November 22, 2017 • 8:09 pm

Azzam Derbas

The Reserve Bank of Australia has cut the official cash rate for the second consecutive month.

The Reserve Bank of Australia has cut the official cash rate for the second consecutive month.

Australian shares hit a six month low at close of business yesterday, wiping approximately $23 billion from the share market.

The share market drop, teamed with the recent drop in national house prices, forced the Reserve Bank to cut the cash rate 25 basis points to 3.50 per cent.

“ Our latest index data showed capital city home values fell by 1.4 per cent over the month of May which is a factor the Reserve Bank would have been conscious of when deliberating their interest rate setting,” said RP Data’s national research director Tim Lawless.

Such a significant fall over a single month was unexpected considering the cash rate was slashed by 50 basis points in the same month. Not only did home values fall further in May, but we also saw consumer sentiment remain fairly steady suggesting the May rate cut has had little effect in stimulating consumer confidence and spending. The rate cut today will provide a further boost to housing affordability, which the RBA has recently suggested is back around levels not seen since 2002.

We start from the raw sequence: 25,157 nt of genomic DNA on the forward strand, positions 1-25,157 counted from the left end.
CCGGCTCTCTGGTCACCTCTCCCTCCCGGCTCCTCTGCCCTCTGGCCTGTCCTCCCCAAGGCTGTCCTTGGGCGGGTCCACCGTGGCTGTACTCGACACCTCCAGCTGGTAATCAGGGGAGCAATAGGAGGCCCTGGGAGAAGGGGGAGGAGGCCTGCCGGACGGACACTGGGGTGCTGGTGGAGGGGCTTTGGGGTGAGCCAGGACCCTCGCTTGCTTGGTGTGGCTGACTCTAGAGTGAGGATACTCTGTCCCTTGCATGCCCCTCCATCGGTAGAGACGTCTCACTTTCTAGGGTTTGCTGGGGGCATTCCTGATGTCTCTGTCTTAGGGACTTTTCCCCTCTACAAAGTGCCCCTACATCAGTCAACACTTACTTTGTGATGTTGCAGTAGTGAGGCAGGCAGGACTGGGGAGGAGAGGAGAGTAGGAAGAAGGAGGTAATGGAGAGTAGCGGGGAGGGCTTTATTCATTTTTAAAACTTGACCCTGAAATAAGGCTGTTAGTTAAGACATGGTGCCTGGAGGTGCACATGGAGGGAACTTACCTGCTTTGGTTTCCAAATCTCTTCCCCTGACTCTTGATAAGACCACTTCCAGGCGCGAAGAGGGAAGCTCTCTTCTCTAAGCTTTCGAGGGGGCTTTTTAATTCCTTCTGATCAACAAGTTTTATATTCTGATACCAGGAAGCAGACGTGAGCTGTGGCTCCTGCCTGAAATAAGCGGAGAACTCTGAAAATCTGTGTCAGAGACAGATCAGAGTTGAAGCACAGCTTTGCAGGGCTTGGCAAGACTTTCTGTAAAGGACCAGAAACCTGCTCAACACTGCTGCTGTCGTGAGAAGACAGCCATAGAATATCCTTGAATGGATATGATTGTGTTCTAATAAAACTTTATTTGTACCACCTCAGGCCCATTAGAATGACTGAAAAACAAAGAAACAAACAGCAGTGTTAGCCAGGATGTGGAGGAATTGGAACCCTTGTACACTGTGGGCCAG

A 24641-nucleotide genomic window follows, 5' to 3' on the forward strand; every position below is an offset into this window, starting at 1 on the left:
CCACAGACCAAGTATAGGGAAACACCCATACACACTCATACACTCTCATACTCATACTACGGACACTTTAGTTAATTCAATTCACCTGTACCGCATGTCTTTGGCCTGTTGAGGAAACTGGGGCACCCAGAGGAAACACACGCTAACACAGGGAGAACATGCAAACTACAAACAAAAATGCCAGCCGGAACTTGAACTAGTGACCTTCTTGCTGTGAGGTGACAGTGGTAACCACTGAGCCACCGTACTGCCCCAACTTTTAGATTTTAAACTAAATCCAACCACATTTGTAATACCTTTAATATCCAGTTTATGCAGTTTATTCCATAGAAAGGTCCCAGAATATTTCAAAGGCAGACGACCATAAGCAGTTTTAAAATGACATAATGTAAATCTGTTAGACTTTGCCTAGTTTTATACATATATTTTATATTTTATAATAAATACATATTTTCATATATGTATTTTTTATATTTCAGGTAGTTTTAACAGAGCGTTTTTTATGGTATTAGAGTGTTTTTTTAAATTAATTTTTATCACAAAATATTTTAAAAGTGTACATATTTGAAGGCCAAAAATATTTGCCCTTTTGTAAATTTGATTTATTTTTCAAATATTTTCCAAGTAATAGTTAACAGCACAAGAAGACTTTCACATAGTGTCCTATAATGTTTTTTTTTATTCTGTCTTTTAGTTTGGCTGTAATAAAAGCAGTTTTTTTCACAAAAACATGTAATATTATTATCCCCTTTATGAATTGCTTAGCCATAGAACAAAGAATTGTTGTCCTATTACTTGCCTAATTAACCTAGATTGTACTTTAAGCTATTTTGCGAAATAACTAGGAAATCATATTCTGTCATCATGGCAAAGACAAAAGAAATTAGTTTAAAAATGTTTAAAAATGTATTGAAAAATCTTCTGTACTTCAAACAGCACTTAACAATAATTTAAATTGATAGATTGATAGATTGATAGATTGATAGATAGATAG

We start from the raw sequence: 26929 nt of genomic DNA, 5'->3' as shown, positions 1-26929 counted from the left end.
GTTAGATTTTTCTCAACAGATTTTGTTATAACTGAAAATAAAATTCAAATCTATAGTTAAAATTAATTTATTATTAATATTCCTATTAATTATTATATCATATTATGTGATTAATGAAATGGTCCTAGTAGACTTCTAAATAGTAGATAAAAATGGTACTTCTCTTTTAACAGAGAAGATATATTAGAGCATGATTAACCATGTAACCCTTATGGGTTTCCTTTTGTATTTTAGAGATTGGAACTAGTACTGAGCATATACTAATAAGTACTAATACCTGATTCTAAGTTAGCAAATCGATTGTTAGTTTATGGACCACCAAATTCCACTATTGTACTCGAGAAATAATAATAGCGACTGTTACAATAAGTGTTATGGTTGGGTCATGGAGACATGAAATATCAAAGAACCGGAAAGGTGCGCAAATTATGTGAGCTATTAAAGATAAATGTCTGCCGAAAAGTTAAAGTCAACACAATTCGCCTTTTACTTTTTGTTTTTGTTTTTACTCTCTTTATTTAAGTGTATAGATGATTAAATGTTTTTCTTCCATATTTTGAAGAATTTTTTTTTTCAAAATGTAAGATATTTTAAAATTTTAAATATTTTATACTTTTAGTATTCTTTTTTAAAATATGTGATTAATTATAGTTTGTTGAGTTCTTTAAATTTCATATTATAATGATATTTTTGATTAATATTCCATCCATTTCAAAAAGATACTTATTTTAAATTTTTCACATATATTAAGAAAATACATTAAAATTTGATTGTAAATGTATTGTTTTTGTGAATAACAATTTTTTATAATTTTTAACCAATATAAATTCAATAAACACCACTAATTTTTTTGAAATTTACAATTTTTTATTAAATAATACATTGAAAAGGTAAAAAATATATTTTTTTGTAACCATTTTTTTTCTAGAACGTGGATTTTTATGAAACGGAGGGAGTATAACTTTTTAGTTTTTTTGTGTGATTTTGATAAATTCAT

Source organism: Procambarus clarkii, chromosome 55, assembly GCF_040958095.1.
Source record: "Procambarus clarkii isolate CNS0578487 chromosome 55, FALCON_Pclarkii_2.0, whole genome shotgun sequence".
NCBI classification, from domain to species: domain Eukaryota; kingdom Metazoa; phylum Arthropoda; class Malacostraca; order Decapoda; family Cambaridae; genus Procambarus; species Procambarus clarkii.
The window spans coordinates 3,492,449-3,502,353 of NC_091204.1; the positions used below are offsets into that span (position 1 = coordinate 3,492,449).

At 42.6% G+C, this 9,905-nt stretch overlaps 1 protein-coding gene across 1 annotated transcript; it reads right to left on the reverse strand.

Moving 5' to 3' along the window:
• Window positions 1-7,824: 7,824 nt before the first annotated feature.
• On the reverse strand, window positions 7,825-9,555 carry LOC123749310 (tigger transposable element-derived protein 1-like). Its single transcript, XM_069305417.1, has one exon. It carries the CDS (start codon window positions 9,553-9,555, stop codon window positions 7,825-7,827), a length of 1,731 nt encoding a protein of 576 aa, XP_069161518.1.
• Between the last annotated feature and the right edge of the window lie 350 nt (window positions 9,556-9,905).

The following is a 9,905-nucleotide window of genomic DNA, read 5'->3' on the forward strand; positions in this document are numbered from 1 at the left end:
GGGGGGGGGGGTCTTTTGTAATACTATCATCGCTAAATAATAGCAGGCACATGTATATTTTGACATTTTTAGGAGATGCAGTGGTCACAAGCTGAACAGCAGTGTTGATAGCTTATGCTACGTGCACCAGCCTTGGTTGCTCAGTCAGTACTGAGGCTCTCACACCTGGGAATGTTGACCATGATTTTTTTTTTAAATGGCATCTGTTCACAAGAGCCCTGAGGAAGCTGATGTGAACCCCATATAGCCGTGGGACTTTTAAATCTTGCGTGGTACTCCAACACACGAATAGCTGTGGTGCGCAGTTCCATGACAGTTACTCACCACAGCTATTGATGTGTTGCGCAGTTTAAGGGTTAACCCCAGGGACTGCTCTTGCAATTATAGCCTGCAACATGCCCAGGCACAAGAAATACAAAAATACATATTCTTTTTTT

The big question now is how much of the rate cut will be passed on by the banks privately and whether this will be enough to provide a shot in the arm for the housing market.

A 0.5 per cent cut was anticipated, however until we know more about the fallout from the European debt crisis, a 25 basis point cut now, with another 25 points in July, is probably the most sensible course of action.

The move by the RBA to cut the official cash rate to 3.5 per cent will provide much needed respite for owner-occupiers as lower interest rates will also help offset the impact of rising energy costs.

With share markets around the world down by between 10 per cent and 20 per cent from their 2012 peaks, lower interest rates will help encourage more investors to take the plunge into a real estate asset, especially with vacancy rates across Australia near all-time lows.

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